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Title:
HIGH SPEED ROTARY UNION
Document Type and Number:
WIPO Patent Application WO/2019/158435
Kind Code:
A1
Abstract:
Rotary union (100) used for transferring a fluid between a fixed part and a rotary shaft (2), which comprises a rotary manifold (4) coupled with the shaft (2) in angularly fixed manner, a stationary manifold (9) coaxially mounted on the rotary manifold (4) by means of bearings (10), an intermediate manifold (18) arranged between the stationary manifold (9) and the rotary manifold (4) and supported by the rotary manifold (4) by means of bearings, and a gear train (25) arranged between the stationary manifold (9) and the rotary manifold (4) in such a way to cause the rotation of the intermediate manifold (18) at a speed lower than the speed of the rotary manifold (4) during operation.

Inventors:
BALDONI, Viscardo (12/A, Via Cantamerlo, Perugia, 06121, IT)
Application Number:
EP2019/053057
Publication Date:
August 22, 2019
Filing Date:
February 07, 2019
Export Citation:
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Assignee:
BALDONI, Viscardo (12/A, Via Cantamerlo, Perugia, 06121, IT)
International Classes:
F16L27/08; F16H1/28; F16L39/04; F16L39/06
Foreign References:
DE10332010A12005-02-03
US3853328A1974-12-10
US20080113537A12008-05-15
US2350492A1944-06-06
US3853328A1974-12-10
US20080113537A12008-05-15
DE10332010A12005-02-03
Attorney, Agent or Firm:
CUTROPIA, Gianluigi (13 Viale Cavallotti, Jesi, Jesi, 60035, IT)
Download PDF:
Claims:
Claims

1. A rotary union (100) used for transferring a fluid in a machine between a fixed part and a rotary shaft (2); the rotary union (100) comprises:

- a rotary manifold (4) provided with at least a first fluid passage (6, 7); said rotary manifold being defined by the shaft (2) and suitable for being coaxially mounted on the shaft (2) in angularly fixed position relative to the shaft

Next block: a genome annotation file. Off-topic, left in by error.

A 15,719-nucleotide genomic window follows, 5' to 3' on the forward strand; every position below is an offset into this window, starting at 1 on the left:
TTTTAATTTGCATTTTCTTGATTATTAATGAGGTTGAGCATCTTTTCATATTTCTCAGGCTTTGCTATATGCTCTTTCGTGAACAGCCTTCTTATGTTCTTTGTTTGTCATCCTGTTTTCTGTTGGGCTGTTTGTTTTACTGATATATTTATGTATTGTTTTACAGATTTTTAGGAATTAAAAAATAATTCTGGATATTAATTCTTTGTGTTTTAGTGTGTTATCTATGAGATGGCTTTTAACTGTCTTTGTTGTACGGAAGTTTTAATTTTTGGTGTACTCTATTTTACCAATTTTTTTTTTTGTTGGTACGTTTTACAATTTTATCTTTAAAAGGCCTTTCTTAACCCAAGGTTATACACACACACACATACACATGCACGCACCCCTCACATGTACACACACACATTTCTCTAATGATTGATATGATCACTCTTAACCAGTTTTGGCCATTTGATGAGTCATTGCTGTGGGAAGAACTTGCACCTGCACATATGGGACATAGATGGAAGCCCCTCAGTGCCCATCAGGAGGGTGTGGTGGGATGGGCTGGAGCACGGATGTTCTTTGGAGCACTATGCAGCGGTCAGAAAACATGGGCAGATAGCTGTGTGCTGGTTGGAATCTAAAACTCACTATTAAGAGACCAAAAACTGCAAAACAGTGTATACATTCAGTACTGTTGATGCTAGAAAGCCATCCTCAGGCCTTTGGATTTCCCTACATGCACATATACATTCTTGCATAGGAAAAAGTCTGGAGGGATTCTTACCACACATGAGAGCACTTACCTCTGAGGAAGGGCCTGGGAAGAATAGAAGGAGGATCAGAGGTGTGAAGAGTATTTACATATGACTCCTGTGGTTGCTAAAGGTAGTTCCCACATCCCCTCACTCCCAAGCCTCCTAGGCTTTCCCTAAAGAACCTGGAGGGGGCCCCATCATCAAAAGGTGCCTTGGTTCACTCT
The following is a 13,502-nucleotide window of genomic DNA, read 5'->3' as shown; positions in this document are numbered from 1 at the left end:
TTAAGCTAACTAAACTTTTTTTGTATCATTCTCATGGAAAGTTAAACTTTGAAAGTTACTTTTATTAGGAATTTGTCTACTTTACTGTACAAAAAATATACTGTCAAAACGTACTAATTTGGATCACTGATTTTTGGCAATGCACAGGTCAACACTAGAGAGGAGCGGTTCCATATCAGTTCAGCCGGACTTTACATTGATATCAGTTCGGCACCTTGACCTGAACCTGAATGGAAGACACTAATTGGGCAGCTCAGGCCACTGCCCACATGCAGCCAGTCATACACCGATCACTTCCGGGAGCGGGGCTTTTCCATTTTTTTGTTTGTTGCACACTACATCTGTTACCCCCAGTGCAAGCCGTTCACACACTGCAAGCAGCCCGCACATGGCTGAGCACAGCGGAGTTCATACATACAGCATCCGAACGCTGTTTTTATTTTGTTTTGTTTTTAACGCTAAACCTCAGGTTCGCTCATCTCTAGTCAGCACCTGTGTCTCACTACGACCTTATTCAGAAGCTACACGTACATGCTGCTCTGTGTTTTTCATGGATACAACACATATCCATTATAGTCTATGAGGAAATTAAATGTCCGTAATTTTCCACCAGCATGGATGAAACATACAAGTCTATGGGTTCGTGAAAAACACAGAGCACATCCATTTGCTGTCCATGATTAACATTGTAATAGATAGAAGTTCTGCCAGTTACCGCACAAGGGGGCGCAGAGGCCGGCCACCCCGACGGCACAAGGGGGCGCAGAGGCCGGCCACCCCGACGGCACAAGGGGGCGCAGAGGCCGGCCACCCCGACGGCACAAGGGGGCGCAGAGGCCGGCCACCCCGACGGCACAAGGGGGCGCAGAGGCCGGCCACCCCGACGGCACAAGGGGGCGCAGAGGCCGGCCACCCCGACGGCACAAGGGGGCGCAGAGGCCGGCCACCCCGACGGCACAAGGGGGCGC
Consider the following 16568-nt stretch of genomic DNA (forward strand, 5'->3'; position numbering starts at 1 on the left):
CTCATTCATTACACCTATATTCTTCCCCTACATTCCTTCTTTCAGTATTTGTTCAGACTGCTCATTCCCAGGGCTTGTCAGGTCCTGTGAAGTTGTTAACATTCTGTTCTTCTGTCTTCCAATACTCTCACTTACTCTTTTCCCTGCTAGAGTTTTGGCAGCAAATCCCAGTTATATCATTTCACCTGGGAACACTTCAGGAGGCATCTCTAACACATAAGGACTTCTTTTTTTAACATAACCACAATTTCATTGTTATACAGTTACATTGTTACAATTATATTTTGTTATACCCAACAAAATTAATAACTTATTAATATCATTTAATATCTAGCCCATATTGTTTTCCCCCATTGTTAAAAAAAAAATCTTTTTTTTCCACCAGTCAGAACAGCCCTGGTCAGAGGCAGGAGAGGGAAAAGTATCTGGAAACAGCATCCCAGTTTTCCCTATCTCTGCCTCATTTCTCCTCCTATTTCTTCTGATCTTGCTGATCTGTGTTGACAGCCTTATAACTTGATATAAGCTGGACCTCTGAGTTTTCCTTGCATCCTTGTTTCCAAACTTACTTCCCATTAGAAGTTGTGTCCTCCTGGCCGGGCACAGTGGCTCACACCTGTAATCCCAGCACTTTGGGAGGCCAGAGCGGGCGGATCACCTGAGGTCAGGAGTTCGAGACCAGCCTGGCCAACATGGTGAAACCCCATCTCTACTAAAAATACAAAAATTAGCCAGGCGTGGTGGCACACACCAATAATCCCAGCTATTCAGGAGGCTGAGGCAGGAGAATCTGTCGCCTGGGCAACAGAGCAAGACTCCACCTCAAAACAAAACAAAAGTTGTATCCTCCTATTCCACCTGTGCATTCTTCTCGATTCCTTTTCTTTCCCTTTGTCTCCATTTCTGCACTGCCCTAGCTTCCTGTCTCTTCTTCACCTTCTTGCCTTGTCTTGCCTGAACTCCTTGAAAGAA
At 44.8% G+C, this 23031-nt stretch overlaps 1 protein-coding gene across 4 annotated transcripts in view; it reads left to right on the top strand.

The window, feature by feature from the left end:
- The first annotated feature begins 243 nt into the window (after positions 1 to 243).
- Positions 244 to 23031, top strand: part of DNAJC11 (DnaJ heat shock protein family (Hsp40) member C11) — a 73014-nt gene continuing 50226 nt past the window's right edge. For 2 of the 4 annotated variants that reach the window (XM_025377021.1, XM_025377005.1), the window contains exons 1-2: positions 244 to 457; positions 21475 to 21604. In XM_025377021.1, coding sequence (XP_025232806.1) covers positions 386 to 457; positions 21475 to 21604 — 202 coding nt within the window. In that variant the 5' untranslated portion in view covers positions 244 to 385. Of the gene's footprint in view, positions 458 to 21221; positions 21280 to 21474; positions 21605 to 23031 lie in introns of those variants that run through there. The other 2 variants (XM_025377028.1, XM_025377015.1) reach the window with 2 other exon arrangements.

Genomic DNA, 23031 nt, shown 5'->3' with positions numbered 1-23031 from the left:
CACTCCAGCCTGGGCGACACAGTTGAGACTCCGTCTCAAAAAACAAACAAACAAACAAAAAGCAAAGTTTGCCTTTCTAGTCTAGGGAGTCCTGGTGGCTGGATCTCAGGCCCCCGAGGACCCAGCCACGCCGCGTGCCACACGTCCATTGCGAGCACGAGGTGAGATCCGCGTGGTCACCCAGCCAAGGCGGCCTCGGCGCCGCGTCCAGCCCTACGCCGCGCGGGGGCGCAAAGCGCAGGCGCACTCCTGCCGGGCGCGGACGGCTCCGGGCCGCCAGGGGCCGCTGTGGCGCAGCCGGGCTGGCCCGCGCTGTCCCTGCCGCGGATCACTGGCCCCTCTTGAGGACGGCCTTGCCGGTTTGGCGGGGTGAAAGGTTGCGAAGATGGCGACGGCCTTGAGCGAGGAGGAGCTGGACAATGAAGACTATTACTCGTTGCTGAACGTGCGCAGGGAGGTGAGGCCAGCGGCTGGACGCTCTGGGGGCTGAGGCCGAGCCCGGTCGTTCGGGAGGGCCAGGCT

(2) ;

- a stationary manifold (9) provided with at least a second fluid passage (13) and coaxially mounted on the rotary manifold (4) by means of bearings (10) ;

- fluid communication passages (21 , 22) to establish a fluidic communication between the first fluid passage (6, 7) and the second fluid passage (13); and

- an intermediate manifold (18) arranged between the stationary manifold (9) and the rotary manifold (4), mounted coaxially on the rotary manifold (4) by means of bearings (19), and provided with at least one third fluid passage (20) fluidically communicating with the first fluid passage (6, 7) and the second fluid passage (13) through said fluid communication passages (21 , 22);

rotary union (100) characterized in that it comprises:

a gear train (25) arranged between the stationary manifold (9) and the rotary manifold (4) in such a way to cause the rotation of the intermediate manifold (18) at a speed lower than the speed of the rotary manifold (4) during operation.

2. The rotary union (100) according to claim 1 , wherein the gear train (25) is an epicyclic gear train.

3. The rotary union (100) according to claim 2, wherein the gear train (25) comprises a first crown gear (31 ) coaxial to and angularly fixed to the rotary manifold (4), a second crown gear (30) coaxial to and angularly fixed to the stationary manifold (9), and a number of pinions (26) mounted on the intermediate manifold (18) and simultaneously engaging with both the first and the second crown gears (31 , 30).

4. The rotary union (100) according to claim 2 or 3, wherein the rotary manifold (4) has radial through recesses, uniformly distributed around a rotation axis (3) of the rotary manifold (4); each pinion (26) is arranged in a respective said radial recess and is mounted in a rotating manner, by means of a bearing, on a pin (27) parallel to the rotation axis (3) of the rotary manifold (4) and angularly and axially fixed to the rotary manifold (4).